High-k gate dielectric layer 110 may be formed on substrate 100 using a conventional deposition method, e.g., a conventional chemical vapor deposition (“CVD”), low pressure CVD, or physical vapor deposition process. Preferably, a conventional atomic layer CVD process is used. In such a process, a metal oxide precursor (e.g., a metal chloride) and steam may be fed at selected flow rates into a CVD reactor, which is then operated at a selected temperature and pressure to generate an atomically smooth interface between substrate 100 and dielectric layer 110. The CVD reactor should be operated long enough to form a layer with the desired thickness. In most applications, dielectric layer 110 should be less than about 60 angstroms thick, and more preferably between about 5 angstroms and about 40 angstroms thick.
  • [0015]
    After high-k gate dielectric layer 110 is deposited, it may be desirable to remove impurities from high-k gate dielectric layer 110 and to increase that layer's oxygen content. After removing impurities and increasing the oxygen content, metal gate electrodes 115 and 120 may be formed on the resulting high-k gate dielectric layer 110, to generate the structure of FIG. 1 e. Various techniques for generating that structure will be apparent to those skilled in the art.
  • [0016]
    Metal gate electrodes 115 and 120 may comprise any conductive material from which metal gate electrodes may be derived. Metal gate electrode 115 may comprise an NMOS metal gate electrode, while metal gate electrode 120 comprises a PMOS metal gate electrode. Alternatively, metal gate electrode 115 may comprise a PMOS metal gate electrode, while metal gate electrode 120 comprises an NMOS metal gate electrode. Materials that may be used to form n-type metal gate electrodes include: hafnium, zirconium, titanium, tantalum, aluminum, their alloys (e.g., metal carbides that include these elements, i.e., hafnium carbide, zirconium carbide, titanium carbide, tantalum carbide, and aluminum carbide), and aluminides (e.g., an aluminide that comprises hafnium, zirconium, titanium, tantalum, or tungsten). Materials for forming p-type metal gate electrodes include: ruthenium, palladium, platinum, cobalt, nickel, and conductive metal oxides, e.g., ruthenium oxide.
  • [0017]
    Metal NMOS gate electrodes preferably have a workfunction that is between about 3.9 eV and about 4.2 eV. Metal PMOS gate electrodes preferably have a workfunction that is between about 4.9 eV and about 5.2 eV. Although FIG. 1 e represents structures in which the metal gate electrodes consist essentially of a homogeneous metal layer, in alternative embodiments, the n-type or p-type metal layers may generate only the lower part of the metal gate electrodes, with the remainder of the metal gate electrodes comprising another metal or metals, e.g., a metal that may be easily polished like tungsten, aluminum, titanium, or titanium nitride. Although a few examples of materials for forming metal gate electrodes 115 and 120 are identified here, those metal gate electrodes may be made from many other materials, as will be apparent to those skilled in the art. Moreover, although gate electrodes 115 and 120 preferably are metal gate electrodes, they may alternatively comprise polysilicon or a silicide.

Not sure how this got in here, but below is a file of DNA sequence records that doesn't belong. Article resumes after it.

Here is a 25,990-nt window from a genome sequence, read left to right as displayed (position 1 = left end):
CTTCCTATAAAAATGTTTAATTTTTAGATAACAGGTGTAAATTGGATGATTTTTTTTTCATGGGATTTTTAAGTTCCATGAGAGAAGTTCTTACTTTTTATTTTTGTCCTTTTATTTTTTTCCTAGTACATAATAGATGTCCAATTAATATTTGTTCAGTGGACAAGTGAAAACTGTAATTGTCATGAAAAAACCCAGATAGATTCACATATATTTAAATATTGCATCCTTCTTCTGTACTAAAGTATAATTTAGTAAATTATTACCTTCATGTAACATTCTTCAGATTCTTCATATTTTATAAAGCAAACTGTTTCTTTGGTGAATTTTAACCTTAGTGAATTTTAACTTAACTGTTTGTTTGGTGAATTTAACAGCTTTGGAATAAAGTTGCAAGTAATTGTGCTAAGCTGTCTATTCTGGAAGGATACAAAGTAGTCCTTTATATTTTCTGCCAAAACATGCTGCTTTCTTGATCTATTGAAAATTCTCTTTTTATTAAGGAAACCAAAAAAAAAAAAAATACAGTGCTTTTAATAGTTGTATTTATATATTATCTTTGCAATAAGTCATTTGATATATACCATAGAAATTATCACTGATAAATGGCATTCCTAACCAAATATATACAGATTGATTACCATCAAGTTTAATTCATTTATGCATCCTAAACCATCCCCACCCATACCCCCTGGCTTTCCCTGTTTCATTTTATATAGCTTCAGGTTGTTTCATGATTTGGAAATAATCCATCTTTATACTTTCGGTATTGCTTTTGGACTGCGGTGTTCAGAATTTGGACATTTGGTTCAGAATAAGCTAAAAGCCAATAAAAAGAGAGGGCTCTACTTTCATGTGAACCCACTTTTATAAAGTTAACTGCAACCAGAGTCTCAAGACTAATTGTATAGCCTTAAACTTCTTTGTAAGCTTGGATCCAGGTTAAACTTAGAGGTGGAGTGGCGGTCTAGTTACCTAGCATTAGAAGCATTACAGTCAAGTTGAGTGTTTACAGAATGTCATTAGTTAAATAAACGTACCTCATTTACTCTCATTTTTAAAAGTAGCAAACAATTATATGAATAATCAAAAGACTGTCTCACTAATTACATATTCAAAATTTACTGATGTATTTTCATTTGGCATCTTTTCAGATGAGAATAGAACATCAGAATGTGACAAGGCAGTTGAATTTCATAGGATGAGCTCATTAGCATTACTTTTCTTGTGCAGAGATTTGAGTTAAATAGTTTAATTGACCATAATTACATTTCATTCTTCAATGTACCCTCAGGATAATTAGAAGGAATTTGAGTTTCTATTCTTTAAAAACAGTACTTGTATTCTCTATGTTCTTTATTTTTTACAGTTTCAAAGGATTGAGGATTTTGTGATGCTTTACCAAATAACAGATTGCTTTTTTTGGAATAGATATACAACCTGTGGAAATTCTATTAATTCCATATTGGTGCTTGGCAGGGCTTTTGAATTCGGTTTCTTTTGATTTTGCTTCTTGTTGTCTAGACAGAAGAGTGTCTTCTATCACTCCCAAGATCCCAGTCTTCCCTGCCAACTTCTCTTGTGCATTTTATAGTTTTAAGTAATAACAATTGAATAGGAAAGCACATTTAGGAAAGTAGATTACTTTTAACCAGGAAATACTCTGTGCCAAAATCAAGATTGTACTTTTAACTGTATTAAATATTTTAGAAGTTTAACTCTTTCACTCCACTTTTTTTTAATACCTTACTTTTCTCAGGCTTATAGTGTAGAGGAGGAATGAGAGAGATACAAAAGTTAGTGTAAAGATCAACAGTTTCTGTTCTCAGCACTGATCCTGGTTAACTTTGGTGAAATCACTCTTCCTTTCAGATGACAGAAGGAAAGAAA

• [0018]
    The method of the present invention may enable a high-k gate dielectric layer to be formed directly on a hydrophilic surface of a substrate (e.g., a silicon containing substrate) without a buffer layer being present between the high-k gate dielectric layer and the hydrophilic surface. By enabling such a high-k gate dielectric layer to be formed on such a bufferless surface, it may be possible to substantially reduce the electrical thickness of a gate/gate dielectric stack that includes such a dielectric layer, which may facilitate high volume manufacture of devices with gate lengths of about 30 nm or less.
  • [0019]
    Although the foregoing description has specified certain steps and materials that may be used in the method of the present invention, those skilled in the art will appreciate that many modifications and substitutions may be made. Accordingly, all such modifications, substitutions and additions fall within the spirit and scope of the invention as defined by the appended claims.
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Classifications
U.S. Classification438/3, 438/216, 257/E21.625
International ClassificationH01L21/8238, H01L21/00
Cooperative ClassificationH01L21/823462
European ClassificationH01L21/8234J
Legal Events
DateCodeEventDescription
Oct 12, 2004ASAssignment
Owner name: INTEL CORPORATION, CALIFORNIA
Free format text: ASSIGNMENT OF ASSIGNORS INTEREST;ASSIGNORS:BRASK, JUSTIN K.;KAVALIEROS, JACK;DOCZY, MARK L.;AND OTHERS;REEL/FRAME:015901/0014
Effective date: 20041004
Sep 21, 2011FPAYFee payment
Year of fee payment: 4
Nov 25, 2015FPAYFee payment
Year of fee payment: 8